COVID cannot dampen our spirits- “Tulip Talks” celebrating Kings Day with The Mayor of Amstelveen Tjapko Poppens, his wife Evelien and Amstelveen Oranje
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It was April 30th, 2011 when my family and I first experienced the charm of the Queens day in the Netherlands. The Netherlands was embraced in the orange color in all its possibilities. All these years I have been on the receiving end, enjoying events hosted across the Netherlands for this special. Today for the first time I dared to go on the other side.
There started another venture for me to know what goes on behind the scenes. The non-profit organization Amstelveen Oranje based out of Amstelveen, has been organizing events every year. It’s been decorating the city, setting up flea markets and hosting the Mayor. They further go along with the Mayor, taking a city tour in a bus dropping off the special Dutch pastries called tompouce in the old age homes, hospitals, and other care institutions. Today I could see the effort that goes behind arranging for such occasions. Three Cheers Amstelveen Oranje.
But this year, it was different. Not that we now celebrate King’s Day on 27 April 2021, as against Queens Day but COVID changed the fate of all occasions.
I was glad to be a part of the King’s Day in these not-so-normal circumstances as I saw COVID failed to dampen our spirits for this day.
The day for me today began at 7:30am reaching to the location of Amstelveen Oranje. We started loading the tompouce boxes in the cars for delivery. Amstelveen Oranje arranged a total of 5 cars, each driving across 6-7 locations in Amstelveen. We delivered around 3200 pieces of Dutch tompouce and marked the celebrations of the King’s birthday. A tradition that has been going on for years.
The most amazing part was meeting the Mayor (Burgermeester) of Amstelveen, Tjapko Poppens along with his wife Evelien. I was very excited to see them helping us put boxes in the cars and driving down to a few locations to deliver the tompouce and meet with the people.
We had a pleasant opening ceremony with them at the meeting place of Amstelveen Oranje with some candid speeches and one-to-one conversations. They are amazingly delightful people with a great feel for expat integration.
Till date I was enjoying King’s Day as an expat but today I celebrated it as a Dutch. I felt integrated vibrating the same spirit. I did not feel out of place because I was dressed in orange and everything mattered to me the way it did to any Dutch. The agenda has always been the same for every King’s day, the feeling of making others happy and spreading smiles.
Chairman of Amstelveen Oranje Wilbert Hartman
Driving through the city I felt pleased noticing the decorations and the traditions being followed. The Dutch National Anthem was hung in the care centres and Dutch flags were hoisted on the buildings and houses.
Today’s silent celebrations reminded me of the hustle Netherlands generally has on this day. With people being dressed up in all orange clothing from head to toe, the flavour of Netherlands is very different. Orange garlands, orange feather caps, orange bracelets, sunglasses, flags, shoes, orange wigs and sometimes dyed orange hair too. Shops would amaze you with variety of orange stuff they sell for this day. Truly freaky and funky.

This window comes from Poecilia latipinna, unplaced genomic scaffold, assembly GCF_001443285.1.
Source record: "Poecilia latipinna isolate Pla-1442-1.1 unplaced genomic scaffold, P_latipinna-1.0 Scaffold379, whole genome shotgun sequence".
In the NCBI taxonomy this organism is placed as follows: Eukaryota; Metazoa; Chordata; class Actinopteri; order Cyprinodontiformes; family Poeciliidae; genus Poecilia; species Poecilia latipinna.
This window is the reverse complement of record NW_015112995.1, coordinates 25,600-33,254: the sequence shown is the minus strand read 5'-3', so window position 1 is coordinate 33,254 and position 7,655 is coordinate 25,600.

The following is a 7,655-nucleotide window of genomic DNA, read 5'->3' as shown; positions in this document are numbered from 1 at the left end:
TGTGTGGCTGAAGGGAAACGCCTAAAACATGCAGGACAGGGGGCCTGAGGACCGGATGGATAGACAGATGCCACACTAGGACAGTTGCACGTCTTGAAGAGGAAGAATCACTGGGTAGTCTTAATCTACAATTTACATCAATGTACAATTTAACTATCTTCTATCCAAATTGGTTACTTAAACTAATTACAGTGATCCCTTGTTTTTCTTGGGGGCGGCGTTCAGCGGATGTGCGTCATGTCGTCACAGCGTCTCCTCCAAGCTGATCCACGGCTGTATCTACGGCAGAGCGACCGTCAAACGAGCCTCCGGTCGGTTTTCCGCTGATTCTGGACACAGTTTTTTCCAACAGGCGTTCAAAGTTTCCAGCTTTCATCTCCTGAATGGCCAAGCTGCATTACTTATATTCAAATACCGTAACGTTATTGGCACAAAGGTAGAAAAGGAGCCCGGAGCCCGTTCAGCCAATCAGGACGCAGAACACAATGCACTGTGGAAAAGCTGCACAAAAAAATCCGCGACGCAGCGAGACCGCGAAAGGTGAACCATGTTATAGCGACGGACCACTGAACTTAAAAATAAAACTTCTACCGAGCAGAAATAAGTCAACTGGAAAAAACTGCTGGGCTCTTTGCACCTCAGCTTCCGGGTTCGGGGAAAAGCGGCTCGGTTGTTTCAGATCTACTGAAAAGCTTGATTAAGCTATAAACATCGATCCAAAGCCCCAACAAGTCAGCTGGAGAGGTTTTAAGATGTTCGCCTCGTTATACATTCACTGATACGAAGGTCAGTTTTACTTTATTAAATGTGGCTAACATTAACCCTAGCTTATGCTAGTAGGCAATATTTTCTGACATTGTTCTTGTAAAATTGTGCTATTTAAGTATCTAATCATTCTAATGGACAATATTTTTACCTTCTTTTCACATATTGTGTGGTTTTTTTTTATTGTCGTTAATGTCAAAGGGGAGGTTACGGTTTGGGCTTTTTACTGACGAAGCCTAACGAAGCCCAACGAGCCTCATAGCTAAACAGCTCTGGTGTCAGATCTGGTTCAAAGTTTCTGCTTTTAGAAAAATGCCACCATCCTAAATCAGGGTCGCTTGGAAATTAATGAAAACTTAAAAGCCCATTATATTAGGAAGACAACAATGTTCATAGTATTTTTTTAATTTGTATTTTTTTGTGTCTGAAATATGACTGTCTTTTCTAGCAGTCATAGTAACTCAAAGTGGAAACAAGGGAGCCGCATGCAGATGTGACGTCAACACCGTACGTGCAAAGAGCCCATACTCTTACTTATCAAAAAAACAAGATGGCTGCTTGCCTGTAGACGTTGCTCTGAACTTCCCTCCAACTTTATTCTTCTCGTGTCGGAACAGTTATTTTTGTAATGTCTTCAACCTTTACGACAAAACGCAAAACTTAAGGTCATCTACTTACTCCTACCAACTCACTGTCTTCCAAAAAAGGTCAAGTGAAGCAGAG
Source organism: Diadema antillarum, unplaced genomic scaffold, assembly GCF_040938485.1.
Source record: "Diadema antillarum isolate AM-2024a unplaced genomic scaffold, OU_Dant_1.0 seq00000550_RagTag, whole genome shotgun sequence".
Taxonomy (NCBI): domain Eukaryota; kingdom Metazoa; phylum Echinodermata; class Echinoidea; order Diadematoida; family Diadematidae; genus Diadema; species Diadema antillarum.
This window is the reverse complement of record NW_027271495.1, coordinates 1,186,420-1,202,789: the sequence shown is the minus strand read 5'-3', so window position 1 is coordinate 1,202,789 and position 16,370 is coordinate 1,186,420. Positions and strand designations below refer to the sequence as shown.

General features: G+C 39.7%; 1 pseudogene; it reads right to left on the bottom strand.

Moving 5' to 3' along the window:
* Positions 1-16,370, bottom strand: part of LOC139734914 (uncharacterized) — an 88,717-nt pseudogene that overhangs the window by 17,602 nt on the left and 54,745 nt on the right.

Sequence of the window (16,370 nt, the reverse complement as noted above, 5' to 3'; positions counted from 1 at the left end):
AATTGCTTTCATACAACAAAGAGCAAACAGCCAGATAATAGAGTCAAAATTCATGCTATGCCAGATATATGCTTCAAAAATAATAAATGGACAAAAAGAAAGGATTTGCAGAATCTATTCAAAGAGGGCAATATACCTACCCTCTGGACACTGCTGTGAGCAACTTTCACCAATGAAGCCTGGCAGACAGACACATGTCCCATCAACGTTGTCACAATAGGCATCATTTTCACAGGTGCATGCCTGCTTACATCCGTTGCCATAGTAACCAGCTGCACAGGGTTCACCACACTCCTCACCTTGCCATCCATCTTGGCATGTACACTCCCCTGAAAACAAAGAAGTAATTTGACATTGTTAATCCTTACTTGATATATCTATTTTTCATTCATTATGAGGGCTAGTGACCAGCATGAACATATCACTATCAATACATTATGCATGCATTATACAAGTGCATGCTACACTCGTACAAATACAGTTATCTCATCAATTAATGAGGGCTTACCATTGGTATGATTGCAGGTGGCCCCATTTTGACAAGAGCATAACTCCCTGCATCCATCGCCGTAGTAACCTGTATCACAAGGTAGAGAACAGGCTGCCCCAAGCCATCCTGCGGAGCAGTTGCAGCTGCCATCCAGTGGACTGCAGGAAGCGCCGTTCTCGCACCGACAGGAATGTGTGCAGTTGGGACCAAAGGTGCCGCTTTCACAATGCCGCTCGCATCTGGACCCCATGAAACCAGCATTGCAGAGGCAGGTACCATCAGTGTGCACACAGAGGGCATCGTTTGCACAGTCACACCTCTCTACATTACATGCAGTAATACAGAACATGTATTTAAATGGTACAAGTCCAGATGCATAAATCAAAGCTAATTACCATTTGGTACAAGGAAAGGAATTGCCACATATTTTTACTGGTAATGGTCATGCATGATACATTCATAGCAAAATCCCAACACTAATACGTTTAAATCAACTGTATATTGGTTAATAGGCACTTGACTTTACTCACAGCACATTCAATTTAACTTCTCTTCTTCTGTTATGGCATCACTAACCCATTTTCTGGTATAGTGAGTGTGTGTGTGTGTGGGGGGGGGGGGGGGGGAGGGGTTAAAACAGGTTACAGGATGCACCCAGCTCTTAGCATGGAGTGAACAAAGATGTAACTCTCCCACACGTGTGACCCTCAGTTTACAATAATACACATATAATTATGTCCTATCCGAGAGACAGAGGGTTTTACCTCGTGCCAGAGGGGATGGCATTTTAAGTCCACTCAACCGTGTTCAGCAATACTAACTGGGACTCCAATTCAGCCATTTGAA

Orange is the color of the country so why not! It is exquisite to see the whole nation dressed in one color. The country sparkles just like a newlywed bride in India on her wedding day with her dress and jewellery.
Big banners in orange that said “Ik hou van Holland” meaning “I love Holland” are hung at countless places. There are face painters who paint the children’s faces in orange.
Yet, a typical King’s day is never complete until you visit or host the second-hand stalls on the streets yourself. This day is meant to sell off the un-wanted stuff in ones’ house at throwaway prices. It is fun to do that roadside shopping. Generally, little children set up their own stalls and sell off their toys and clothes and many other belongings on this day.
It is a very decent way to teach children to make their own pocket money. It helps them to learn parting with their favourite toys and letting others enjoy. The day is strictly meant for selling the second-hand stuff, and no new items. Unfortunately, this year we could not have fun on the streets but looking back at the years that did bring us joy still bring smiles.
Today the country is not the way it always is on the King’s Day, but the feelings are all intact. The spirits are soaring high and the wishes for the King’s birthday are still heartfelt.
We survived last year, and we will make it through these hard times this year too. Together we can endure through all this and hopefully we will celebrate the next King’s day in full mirth and glory.
Thank you to all the members of Amstelveen Oranje. I am very happy to get an opportunity with you, to give something back (my time, energy and enthusiasm) to the country I call my home after leaving my homeland India.
I am an HR professional and a freelance author with more than 13 years of experience working in the areas of General HR, Training and Development, Recruitment, and building start-ups. I now live in Amsterdam, The Netherlands, and love to write about my experiences and of other expats in this beautiful country. My blogs, interviews, and poetry are a pure reflection of my personal interactions, thoughts, and experiences.